Libel tourism dealt blow as Russian case is thrown out

The Times

Libel tourism suffered a serious setback yesterday when a judge threw out a claim by a Russian against a British-based fund manager.

Bill Browder, who successfully led a campaign for sanctions against Russians involved in a $230 million fraud, had been accused by Pavel Karpov, 36, of ruining his reputation.

Mr Browder had alleged that the Russian was behind a large-scale fraud on the Russian taxpayer and linked to the death of Sergei Magnitsky, an anti-corruption activist.

The case has been described as one of the worst examples of libel tourism, in which foreign nationals with little connection to Britain make use of the High Court to settle disputes.

Striking out the action yesterday, Mr Justice Simon said: “The claimant’s connection with this country is exiguous.” Russia, he added, was “the natural forum” for the litigation.

Mr Karpov, a former policeman, was trying to sue over allegations on a campaigning website run by Mr Browder, 49, the chief executive of Hermitage Capital Management. Mr Browder has become a hate figure within the Russian establishment after he persuaded the US Congress last year to adopt the Magnitsky Act. This imposed sanctions on Russians — including Mr Karpov — alleged to have been involved in the $230 million fraud and also with the death of Mr Magnitsky, an accountant and auditor Mr Browder employed to investigate the fraud.

Mr Magnitsky died while being held in a Russian jail four years ago. Mr Karpov had admitted that he did not possess adequate funds to pursue his libel action in Britain, leading Mr Browder’s lawyers to suggest that the court “cannot be satisfied that the Russian state is not behind the claims”.

The judge noted that Mr Karpov said in a statement that he did not have a substantial reputation to protect in the UK and had travelled to England on five previous occasions. Now, however, he alleged that he had an “appalling reputation” in England after the publication of Mr Browder’s allegations.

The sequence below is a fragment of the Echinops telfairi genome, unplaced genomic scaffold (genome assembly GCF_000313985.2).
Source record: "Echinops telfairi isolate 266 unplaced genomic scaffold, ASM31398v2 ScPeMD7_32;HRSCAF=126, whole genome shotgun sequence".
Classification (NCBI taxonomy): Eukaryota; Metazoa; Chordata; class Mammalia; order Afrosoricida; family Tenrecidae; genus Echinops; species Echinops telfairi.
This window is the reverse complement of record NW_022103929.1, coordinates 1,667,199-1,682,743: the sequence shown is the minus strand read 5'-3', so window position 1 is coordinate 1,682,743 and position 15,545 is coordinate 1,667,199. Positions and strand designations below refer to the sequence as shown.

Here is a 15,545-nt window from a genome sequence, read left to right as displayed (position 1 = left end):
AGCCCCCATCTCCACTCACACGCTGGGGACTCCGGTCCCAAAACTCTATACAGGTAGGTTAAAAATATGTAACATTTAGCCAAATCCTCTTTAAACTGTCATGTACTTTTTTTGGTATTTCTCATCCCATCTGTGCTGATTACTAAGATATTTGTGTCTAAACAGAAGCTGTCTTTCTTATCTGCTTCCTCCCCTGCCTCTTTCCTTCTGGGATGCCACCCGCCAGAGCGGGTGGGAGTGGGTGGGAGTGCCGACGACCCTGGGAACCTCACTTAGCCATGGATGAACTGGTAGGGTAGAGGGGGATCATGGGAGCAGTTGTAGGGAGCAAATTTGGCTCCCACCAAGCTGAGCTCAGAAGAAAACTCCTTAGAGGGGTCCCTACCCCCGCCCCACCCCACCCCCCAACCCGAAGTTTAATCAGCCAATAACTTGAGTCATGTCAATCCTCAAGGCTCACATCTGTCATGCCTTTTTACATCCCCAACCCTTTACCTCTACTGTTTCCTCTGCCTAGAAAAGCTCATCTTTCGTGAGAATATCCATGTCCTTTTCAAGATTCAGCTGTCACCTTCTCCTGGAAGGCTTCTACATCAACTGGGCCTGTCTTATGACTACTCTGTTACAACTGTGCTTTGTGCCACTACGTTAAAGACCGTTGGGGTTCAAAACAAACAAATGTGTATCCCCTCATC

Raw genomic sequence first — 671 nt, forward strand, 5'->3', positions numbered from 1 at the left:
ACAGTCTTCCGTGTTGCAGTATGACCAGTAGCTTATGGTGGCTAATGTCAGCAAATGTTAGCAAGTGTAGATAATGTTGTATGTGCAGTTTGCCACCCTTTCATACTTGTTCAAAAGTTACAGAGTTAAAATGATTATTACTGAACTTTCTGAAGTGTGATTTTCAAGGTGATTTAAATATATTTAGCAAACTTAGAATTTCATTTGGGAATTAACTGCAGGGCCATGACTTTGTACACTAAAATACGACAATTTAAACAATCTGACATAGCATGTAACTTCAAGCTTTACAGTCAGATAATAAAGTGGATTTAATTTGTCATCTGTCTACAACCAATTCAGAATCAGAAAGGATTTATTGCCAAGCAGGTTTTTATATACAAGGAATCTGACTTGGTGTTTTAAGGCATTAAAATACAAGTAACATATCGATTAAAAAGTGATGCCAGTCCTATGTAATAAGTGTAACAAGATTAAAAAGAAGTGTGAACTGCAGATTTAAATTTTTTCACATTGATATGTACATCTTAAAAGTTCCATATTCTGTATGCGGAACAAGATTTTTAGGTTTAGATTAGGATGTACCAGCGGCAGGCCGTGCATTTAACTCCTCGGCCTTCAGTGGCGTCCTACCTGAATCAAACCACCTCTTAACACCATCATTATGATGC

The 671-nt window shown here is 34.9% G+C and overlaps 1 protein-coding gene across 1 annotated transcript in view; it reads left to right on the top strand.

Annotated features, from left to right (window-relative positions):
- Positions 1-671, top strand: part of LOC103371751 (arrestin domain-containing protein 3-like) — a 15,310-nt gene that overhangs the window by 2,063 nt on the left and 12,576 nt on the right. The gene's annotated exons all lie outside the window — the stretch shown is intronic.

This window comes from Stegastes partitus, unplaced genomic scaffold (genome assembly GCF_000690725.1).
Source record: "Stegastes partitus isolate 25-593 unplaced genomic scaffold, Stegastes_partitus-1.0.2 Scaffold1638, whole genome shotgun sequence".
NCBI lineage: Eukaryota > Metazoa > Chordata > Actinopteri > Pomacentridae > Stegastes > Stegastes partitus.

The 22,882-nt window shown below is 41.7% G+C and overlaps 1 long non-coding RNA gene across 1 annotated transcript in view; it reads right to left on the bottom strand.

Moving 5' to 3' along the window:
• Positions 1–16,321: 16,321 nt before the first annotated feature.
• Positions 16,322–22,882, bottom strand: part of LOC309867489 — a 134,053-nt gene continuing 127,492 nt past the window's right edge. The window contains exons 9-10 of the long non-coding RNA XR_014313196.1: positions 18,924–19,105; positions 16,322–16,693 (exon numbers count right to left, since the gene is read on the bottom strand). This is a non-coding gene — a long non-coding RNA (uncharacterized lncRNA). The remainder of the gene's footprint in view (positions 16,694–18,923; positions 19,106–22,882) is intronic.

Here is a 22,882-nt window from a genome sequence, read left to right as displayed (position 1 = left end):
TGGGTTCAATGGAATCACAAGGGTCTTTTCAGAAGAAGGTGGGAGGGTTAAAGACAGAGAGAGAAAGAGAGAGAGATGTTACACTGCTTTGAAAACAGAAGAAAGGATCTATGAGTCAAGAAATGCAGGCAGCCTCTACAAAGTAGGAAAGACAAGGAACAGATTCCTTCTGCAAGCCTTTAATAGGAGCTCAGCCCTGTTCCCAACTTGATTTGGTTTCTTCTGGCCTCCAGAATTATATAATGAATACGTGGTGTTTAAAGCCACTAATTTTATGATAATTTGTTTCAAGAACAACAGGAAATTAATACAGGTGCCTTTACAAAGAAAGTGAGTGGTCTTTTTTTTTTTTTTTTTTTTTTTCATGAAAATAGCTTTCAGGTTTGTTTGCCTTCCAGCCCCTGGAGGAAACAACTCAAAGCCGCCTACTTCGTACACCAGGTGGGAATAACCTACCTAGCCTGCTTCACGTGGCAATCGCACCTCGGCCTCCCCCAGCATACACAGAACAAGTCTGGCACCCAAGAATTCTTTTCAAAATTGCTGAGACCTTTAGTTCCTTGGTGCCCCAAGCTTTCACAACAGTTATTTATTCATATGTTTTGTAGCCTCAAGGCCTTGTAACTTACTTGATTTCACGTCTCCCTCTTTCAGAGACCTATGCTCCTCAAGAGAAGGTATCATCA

The Karpov ruling is a second blow to libel tourism: the first was the Defamation Act 2013, which will restrict foreign litigants when it comes into force. Under its provisions, any claimants outside Europe will have to prove their reputations were damaged in Britain.

Libel tourism has grown over the past 20 years, damaging Britain’s standing as a haven of free speech. An increasing number of foreign celebrities and businessmen have taken advantage of Britain’s libel laws “even when there is no obvious connection to this country”, a report by MPs in 2010 found.
The problem has become so extreme that some US states have passed specific laws to prevent “unreasonable” libel rulings made in British courts infringing on their own freedom of speech.

The phrase “libel tourism” was first coined 10 years ago after a string of Hollywood stars used the British courts to sue fellow Americans. Arnold Schwarzenegger was one of the first, in 1990, when he sued the author Wendy Leigh over an unauthorised biography. микрозаймы онлайн buy viagra online https://zp-pdl.com/emergency-payday-loans.php https://zp-pdl.com/get-a-next-business-day-payday-loan.php unshaven girls

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